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How do monoamine oxidase (MAO) inhibitors work to treat ADHD?

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Monoamine oxidase (MAO) inhibitors are a group of antidepressants that can treat ADHD with some benefit -- but they're rarely used because they sometimes have dangerous side effects and can cause serious problems when you take them with foods and other medications. They may help people if no other medications have worked. Examples include phenelzine (Nardil) or tranylcypromine (Parnate).

SOURCES:

Strattera web site.

Kapvay web site: "Monthly Prescribing Reference."

Food and Drug Administration.

American Academy of Childhood and Adolescent Psychiatry.

Medscape web site: “Once-Daily Guanfacine Approved to Treat ADHD.”

Intuniv web site.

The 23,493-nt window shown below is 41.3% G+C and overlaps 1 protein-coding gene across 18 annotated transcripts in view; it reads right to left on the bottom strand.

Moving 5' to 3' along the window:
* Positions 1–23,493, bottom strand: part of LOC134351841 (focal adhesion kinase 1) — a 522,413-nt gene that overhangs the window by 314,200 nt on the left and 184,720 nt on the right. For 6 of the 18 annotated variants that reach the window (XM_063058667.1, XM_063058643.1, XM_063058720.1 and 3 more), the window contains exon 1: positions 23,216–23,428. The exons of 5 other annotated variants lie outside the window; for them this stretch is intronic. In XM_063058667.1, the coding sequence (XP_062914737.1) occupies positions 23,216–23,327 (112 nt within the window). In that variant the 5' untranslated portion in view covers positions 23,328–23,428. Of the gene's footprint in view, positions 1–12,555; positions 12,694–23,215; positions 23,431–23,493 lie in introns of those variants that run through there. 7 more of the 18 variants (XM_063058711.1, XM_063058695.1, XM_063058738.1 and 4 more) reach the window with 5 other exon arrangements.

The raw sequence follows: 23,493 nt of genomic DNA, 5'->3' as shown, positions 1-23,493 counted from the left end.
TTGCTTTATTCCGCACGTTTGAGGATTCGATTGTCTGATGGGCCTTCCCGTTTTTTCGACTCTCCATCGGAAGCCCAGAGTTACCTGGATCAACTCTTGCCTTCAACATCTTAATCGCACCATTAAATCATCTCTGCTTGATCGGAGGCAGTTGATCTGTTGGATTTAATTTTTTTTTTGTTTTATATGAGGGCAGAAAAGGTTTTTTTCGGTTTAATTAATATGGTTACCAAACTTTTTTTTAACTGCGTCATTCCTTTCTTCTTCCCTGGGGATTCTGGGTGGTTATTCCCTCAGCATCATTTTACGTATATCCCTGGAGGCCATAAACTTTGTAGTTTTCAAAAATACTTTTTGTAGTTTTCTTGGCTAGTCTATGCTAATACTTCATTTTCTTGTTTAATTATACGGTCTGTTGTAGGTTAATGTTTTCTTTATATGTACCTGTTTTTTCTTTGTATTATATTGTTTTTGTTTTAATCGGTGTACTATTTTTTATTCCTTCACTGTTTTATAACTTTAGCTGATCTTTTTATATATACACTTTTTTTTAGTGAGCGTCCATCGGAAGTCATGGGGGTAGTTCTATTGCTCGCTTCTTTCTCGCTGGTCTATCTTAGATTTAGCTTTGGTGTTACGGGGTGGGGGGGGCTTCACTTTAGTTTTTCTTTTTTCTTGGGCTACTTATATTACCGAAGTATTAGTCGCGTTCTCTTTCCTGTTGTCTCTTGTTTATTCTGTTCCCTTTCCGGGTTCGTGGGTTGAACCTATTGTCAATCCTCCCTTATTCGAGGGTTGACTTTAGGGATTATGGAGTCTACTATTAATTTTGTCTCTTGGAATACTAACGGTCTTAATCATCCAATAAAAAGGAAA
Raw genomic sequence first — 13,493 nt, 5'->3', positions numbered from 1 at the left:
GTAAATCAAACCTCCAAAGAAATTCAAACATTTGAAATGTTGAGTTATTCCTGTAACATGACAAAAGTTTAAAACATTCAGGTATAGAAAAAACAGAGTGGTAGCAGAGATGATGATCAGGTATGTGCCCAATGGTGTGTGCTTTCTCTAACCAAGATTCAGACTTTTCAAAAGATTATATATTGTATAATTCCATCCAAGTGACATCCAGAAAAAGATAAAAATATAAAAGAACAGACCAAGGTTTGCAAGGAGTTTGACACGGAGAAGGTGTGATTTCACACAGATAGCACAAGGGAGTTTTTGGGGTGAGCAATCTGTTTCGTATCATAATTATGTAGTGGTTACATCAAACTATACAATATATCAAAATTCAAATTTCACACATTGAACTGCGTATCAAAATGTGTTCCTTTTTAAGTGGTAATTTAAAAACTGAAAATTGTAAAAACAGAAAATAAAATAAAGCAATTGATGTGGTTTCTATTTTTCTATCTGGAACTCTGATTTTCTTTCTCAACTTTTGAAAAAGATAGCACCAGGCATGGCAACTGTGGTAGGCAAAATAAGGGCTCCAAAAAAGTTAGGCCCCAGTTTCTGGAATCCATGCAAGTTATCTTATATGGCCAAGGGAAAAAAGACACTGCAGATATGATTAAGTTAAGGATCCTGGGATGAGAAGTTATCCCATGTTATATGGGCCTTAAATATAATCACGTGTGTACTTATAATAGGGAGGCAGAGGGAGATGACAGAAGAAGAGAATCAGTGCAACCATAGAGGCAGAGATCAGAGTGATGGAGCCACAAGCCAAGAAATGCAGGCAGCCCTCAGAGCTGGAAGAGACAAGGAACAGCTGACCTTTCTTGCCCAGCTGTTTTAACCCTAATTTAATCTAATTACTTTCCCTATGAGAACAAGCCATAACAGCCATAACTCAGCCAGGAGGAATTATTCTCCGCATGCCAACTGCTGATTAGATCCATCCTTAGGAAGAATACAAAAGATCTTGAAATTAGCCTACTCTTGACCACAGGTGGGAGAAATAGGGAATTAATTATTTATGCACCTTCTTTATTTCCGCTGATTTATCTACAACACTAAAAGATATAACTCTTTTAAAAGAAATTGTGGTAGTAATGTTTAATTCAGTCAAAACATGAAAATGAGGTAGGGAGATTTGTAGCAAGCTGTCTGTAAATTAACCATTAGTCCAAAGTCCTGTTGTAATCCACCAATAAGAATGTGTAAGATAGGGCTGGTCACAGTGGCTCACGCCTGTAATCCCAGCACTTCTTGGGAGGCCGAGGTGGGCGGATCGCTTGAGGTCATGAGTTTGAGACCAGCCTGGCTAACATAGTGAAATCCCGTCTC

Attention Deficit Disorder Resources web site: “Medication Management for Adults with ADHD.”

WebMD Medical Reference: “Should My Child Take Stimulant Medications for ADHD?"

National Institute of Mental Health web site: “Questions Raised about Stimulants and Sudden Death.”

HelpGuide.org web site: “ADD & ADHD Medications.”

Reviewed by Smitha Bhandari on June 11, 2017

SOURCES:

Strattera web site.

Kapvay web site: "Monthly Prescribing Reference."

Food and Drug Administration.

American Academy of Childhood and Adolescent Psychiatry.

Medscape web site: “Once-Daily Guanfacine Approved to Treat ADHD.”

Intuniv web site.

Attention Deficit Disorder Resources web site: “Medication Management for Adults with ADHD.”

WebMD Medical Reference: “Should My Child Take Stimulant Medications for ADHD?"

National Institute of Mental Health web site: “Questions Raised about Stimulants and Sudden Death.”

HelpGuide.org web site: “ADD & ADHD Medications.”

Reviewed by Smitha Bhandari on June 11, 2017

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How does venlafaxine (Effexor and Effexor XR) work to treat ADHD?

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